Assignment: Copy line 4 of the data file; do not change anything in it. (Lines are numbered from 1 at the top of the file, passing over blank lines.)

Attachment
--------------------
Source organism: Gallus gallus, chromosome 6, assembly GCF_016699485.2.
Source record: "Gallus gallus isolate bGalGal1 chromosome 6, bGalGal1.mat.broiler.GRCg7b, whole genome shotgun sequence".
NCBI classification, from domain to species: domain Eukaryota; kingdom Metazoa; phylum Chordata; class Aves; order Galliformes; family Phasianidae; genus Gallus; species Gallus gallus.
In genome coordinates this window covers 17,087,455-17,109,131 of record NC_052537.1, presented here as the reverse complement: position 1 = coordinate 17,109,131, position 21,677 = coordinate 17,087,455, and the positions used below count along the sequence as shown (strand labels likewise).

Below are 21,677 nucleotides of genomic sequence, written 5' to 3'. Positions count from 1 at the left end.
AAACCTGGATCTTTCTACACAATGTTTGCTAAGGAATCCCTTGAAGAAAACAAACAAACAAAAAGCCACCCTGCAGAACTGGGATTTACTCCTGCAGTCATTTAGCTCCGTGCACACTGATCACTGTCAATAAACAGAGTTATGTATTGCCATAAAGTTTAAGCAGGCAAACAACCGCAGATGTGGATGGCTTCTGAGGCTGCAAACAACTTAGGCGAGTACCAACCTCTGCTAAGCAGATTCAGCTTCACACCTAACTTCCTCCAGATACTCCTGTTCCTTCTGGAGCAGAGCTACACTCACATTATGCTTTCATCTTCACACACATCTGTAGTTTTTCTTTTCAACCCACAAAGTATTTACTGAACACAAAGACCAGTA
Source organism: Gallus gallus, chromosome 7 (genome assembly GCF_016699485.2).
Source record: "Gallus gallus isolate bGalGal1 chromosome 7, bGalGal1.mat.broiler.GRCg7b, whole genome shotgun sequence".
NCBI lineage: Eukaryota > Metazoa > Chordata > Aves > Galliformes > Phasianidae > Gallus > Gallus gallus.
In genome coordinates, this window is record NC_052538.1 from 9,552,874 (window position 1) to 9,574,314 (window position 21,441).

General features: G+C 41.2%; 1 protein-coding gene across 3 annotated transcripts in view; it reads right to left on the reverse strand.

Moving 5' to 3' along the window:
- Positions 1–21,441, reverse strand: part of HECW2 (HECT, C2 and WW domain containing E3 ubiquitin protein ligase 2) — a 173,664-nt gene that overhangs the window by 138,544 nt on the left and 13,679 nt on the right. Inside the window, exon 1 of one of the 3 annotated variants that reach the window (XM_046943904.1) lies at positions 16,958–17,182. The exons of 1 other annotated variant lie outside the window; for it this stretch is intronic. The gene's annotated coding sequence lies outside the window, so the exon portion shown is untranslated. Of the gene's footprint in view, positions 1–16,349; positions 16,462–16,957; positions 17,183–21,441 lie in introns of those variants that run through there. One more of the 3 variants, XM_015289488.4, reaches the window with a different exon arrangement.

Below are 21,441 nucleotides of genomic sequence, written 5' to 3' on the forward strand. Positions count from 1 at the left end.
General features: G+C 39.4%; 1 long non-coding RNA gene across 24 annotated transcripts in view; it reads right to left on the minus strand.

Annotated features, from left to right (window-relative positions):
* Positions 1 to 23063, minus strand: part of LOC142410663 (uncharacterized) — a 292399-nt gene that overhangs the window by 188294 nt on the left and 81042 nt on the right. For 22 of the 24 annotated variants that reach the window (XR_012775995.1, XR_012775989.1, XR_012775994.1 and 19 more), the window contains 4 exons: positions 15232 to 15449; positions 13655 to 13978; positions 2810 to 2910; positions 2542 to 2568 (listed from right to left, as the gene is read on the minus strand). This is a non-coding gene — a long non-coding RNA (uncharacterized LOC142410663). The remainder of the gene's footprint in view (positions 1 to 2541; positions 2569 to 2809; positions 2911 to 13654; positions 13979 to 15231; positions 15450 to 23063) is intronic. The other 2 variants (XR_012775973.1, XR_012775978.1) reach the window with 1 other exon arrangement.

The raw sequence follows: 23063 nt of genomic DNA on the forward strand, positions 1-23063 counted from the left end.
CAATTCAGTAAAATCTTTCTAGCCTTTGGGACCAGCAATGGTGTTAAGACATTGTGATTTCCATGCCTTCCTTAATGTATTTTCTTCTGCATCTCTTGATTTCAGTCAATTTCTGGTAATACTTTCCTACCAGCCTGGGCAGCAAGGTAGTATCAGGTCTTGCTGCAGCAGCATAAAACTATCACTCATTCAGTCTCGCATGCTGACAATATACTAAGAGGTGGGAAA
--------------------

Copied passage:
In genome coordinates this window covers 17,087,455-17,109,131 of record NC_052537.1, presented here as the reverse complement: position 1 = coordinate 17,109,131, position 21,677 = coordinate 17,087,455, and the positions used below count along the sequence as shown (strand labels likewise).